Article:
Sears Holdings Corporation (SHC), which operates over 2,600 full-line and specialty retail stores in the United States and Canada under the Sears and Kmart brand formats, is taking significant steps to reduce its waste stream in specific areas of its enterprise. The company’s commitment is reflected in its participation in the EPA’s WasteWise program, which started in 2010.
Sears Automotive Centers is one area where SHC is focused on increasing its diversion of waste from landfill and striving for zero waste. Here, the company has found ways to exceed the requirements for lead-acid battery recycling and anti-freeze recovery, as well as increase the amount of tires recycled and motor oil collected.
Closed-loop battery recycling
Most vehicles have a starting battery that can be recycled if taken to the proper facilities; most states require that these batteries be recycled. As a result, lead-acid batteries are the most highly recycled consumer product, with 96 percent of all battery lead being recycled in North America, according to the EPA. This rate far exceeds the recycling rate for aluminum cans, paper and glass bottles.
Sears Automotive Centers has participated in this recycling effort and through its $5 rebate program has incentivized customers to return to its locations to recycle lead acid batteries. As a result, 41,000 tons of lead acid batteries have been recycled at Sears Automotive Centers since the inception of the program. However, Sears is taking it one step further and has implemented closed-loop battery-recycling. As a result, Sears recycles nearly 100 percent of the components that make up a battery (lead, plastic, and acid) and reclaims those materials for use in new battery products: The batteries are collected, dismantled and separated; the lead is smelted and then refined in an EPA-permitted facility; the plastic cases and covers are cleaned, ground, extruded and molded into new plastic parts. The typical lead-acid battery sold in a Sears Automotive center contains 70 percent recycled lead and plastic that comes directly from prior Sears batteries. The acid is also recycled and reused through an exclusive, innovative acid reclamation process. Using reclaimed acid in new batteries avoids potentially hazardous acid disposal, conserves ground water use and saves on raw material.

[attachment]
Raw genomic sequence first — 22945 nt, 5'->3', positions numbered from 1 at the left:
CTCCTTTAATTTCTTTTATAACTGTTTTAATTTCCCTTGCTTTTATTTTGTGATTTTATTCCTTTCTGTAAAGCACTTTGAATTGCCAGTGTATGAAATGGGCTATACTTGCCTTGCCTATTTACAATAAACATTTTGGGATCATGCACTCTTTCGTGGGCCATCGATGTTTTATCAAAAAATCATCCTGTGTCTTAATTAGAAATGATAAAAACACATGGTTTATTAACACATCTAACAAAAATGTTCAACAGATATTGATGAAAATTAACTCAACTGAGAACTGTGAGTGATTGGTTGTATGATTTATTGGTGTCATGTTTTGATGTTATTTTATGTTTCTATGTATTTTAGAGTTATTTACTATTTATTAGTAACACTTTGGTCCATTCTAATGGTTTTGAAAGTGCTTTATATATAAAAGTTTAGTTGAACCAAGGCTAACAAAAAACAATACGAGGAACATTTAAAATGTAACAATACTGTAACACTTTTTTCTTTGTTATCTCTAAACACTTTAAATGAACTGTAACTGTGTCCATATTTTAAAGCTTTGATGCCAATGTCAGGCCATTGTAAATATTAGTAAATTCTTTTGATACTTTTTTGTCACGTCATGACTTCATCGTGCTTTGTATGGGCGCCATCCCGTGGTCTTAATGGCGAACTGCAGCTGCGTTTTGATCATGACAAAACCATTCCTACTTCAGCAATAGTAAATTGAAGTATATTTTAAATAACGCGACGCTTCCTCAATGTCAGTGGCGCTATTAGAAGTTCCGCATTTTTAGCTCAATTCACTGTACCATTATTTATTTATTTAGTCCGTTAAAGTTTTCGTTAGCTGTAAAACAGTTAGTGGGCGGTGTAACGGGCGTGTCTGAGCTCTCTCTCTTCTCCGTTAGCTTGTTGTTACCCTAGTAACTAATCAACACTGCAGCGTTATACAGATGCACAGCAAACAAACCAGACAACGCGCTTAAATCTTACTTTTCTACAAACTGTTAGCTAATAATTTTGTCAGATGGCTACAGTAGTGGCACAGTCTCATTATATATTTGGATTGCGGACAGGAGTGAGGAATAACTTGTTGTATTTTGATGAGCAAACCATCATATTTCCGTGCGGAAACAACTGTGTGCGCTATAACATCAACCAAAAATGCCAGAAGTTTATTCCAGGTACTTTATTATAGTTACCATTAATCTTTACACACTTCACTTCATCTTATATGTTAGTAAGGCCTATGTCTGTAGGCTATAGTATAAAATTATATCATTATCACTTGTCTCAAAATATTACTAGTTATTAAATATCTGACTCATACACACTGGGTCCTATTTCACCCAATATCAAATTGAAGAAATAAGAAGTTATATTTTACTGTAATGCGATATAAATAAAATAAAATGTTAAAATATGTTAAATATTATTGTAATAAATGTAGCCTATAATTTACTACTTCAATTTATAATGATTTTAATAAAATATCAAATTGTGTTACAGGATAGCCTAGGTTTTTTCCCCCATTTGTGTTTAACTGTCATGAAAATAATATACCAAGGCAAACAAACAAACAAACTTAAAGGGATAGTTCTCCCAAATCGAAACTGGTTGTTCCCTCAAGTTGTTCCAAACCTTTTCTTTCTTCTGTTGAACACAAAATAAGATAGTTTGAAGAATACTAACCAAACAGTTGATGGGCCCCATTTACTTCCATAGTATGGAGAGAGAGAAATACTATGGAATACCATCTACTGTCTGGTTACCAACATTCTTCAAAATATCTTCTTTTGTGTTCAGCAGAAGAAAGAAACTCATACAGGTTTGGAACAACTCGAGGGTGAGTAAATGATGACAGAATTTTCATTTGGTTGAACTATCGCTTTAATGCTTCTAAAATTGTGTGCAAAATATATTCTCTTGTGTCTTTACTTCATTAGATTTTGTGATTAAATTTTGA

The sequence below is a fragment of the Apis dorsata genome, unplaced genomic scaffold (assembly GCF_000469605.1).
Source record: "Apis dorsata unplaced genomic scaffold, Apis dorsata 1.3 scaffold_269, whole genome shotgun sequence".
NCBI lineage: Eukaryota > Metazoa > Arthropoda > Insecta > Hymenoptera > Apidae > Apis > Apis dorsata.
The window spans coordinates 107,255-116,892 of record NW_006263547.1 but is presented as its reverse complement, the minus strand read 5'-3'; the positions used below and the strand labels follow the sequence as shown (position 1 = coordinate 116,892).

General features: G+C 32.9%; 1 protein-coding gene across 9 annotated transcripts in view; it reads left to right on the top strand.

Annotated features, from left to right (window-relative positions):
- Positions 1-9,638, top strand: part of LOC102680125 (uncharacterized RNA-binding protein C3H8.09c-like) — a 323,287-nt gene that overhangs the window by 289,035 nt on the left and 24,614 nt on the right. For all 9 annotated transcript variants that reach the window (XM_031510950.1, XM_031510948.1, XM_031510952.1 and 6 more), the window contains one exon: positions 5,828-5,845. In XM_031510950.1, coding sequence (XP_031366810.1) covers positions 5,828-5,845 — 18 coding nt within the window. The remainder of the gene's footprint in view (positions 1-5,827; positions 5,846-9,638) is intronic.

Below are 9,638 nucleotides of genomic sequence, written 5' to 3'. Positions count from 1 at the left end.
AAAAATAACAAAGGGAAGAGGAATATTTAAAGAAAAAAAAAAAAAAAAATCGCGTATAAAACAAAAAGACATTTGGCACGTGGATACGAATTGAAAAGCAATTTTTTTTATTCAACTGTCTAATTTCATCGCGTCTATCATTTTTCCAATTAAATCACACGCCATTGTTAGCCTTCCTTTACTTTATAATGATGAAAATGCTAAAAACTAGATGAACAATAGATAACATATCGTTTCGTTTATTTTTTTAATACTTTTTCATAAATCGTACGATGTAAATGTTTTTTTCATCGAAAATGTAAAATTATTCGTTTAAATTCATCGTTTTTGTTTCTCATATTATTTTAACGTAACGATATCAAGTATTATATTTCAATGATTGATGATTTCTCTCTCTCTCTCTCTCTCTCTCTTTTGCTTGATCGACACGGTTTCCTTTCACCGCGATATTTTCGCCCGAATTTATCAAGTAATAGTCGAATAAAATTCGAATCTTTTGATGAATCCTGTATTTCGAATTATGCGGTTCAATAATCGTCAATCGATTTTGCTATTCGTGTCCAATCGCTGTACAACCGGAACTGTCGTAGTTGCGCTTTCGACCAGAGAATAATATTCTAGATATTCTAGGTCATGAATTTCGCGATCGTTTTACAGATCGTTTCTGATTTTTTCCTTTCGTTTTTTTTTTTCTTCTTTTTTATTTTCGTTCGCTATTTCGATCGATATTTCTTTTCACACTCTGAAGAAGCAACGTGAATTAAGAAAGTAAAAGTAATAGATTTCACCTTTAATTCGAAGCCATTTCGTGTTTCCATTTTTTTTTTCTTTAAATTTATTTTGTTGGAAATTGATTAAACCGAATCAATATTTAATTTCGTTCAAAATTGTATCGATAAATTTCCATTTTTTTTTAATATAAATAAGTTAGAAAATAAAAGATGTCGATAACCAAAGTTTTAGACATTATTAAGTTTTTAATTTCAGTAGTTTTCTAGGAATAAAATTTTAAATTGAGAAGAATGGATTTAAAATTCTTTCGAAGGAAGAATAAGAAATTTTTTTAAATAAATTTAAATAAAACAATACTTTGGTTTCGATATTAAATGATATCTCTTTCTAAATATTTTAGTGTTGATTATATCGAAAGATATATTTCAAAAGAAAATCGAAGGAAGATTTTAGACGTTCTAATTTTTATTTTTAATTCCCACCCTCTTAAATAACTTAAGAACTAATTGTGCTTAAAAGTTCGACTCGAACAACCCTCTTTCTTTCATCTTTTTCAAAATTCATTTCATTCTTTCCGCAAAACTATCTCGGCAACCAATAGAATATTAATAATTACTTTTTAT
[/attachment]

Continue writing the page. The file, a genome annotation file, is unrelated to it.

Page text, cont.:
Antifreeze, tires and motor oil
By working with external partners, SHC is able to recover antifreeze through an innovative process that breaks the material down to ethylene glycol for further reuse opportunities. Through its closed-loop antifreeze recycling program, SHC has avoided approximately 26,000 metric tons of greenhouse gas emissions (CO2e). This enables Sears to sell, use, recycle and resell the antifreeze, which is good for both the environment and the bottom line. In addition, SHC recycled approximately 44,000 tons of tires in 2011 (data for 2012 is currently being calculated). Many states require retailers to recycle tires; however, there are no universal guidelines as to what the tires should be recycled into. SHC recycles its tires through a number of methods and uses the resulting materials as crumb rubber, civil engineering materials and mulch, among other things.